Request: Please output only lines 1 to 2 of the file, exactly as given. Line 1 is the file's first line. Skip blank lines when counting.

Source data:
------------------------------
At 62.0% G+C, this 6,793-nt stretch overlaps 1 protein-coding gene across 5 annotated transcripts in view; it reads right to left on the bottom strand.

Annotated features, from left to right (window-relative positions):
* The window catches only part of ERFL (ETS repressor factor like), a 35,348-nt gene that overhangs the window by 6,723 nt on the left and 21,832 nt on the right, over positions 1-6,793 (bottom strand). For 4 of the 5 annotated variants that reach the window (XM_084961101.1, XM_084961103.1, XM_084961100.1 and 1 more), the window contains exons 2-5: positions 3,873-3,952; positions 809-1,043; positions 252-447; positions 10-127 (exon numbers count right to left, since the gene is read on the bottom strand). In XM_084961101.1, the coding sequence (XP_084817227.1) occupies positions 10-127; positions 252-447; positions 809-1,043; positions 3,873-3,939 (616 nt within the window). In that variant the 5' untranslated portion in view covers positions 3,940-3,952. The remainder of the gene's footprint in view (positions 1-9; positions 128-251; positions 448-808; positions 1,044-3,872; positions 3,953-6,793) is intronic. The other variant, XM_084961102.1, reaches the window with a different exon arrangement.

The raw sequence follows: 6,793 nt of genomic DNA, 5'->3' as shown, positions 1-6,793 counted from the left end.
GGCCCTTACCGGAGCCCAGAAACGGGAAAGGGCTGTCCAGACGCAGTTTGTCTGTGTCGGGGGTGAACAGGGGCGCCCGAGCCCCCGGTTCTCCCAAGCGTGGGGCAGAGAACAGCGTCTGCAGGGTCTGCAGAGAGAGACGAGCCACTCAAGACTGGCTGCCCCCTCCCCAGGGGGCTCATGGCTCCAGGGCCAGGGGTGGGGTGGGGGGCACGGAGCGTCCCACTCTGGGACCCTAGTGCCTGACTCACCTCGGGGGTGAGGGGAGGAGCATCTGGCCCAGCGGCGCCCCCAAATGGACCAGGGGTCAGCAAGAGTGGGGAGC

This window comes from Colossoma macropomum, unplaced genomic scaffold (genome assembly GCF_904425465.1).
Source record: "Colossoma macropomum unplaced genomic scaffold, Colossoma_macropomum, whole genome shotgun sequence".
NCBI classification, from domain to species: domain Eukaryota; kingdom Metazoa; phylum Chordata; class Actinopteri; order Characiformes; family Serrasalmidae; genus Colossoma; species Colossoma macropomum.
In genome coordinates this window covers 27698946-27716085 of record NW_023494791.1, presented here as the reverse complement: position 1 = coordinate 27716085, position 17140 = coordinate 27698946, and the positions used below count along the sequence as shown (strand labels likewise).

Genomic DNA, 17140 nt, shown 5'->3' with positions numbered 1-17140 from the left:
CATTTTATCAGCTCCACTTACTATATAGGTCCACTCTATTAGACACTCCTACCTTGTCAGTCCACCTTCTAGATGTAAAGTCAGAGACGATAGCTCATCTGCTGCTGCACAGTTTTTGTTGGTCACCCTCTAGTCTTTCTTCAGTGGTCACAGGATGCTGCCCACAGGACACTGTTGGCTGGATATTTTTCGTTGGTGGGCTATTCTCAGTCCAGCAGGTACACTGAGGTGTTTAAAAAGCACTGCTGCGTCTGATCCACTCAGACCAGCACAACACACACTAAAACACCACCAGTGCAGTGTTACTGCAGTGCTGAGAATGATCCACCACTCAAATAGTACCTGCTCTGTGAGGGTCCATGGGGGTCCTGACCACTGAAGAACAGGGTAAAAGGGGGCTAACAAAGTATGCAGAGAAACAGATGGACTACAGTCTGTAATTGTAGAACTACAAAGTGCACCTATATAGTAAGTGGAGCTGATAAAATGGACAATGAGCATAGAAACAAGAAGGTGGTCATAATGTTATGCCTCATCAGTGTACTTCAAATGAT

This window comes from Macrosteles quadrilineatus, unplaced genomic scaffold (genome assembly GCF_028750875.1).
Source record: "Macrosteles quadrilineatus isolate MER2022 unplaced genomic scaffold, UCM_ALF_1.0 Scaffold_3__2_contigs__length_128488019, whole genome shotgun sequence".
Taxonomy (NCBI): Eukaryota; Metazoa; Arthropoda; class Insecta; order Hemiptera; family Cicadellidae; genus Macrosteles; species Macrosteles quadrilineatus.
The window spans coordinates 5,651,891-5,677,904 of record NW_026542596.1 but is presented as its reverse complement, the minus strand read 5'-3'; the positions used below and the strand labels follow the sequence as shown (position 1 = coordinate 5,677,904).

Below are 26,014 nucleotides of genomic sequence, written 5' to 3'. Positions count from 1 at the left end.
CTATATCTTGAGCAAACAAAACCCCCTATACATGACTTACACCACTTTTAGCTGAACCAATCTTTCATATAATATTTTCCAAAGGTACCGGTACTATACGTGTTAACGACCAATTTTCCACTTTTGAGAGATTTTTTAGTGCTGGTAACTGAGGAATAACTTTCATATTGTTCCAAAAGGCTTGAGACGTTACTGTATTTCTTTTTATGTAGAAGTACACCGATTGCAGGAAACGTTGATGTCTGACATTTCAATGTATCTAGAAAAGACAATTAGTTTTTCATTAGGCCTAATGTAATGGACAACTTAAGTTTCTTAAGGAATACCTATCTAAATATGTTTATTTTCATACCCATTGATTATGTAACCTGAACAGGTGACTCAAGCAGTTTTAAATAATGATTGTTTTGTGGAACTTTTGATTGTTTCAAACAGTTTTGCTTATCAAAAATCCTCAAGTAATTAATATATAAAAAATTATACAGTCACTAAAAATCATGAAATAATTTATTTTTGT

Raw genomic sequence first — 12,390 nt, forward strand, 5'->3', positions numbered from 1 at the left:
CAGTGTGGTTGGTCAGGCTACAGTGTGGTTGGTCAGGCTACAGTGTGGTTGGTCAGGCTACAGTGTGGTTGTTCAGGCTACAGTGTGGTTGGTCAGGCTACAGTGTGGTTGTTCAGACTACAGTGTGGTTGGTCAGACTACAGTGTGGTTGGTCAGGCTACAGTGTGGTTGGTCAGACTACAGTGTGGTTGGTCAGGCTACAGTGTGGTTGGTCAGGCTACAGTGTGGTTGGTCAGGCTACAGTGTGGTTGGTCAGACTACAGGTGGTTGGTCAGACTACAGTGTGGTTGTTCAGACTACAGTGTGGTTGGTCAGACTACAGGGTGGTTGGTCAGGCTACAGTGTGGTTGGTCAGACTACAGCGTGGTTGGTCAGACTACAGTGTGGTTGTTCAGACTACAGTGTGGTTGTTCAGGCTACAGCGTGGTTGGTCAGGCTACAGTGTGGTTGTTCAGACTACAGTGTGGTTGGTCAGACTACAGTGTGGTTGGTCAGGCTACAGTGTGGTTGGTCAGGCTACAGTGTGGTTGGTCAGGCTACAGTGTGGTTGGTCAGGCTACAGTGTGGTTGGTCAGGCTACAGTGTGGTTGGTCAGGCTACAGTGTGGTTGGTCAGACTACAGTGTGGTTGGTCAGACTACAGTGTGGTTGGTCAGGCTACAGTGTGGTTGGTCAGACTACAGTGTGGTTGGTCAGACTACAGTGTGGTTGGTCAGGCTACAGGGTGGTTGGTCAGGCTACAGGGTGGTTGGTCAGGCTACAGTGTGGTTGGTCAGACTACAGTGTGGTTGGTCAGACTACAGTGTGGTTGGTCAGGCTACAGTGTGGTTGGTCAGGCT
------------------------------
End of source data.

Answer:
At 62.0% G+C, this 6,793-nt stretch overlaps 1 protein-coding gene across 5 annotated transcripts in view; it reads right to left on the bottom strand.

Annotated features, from left to right (window-relative positions):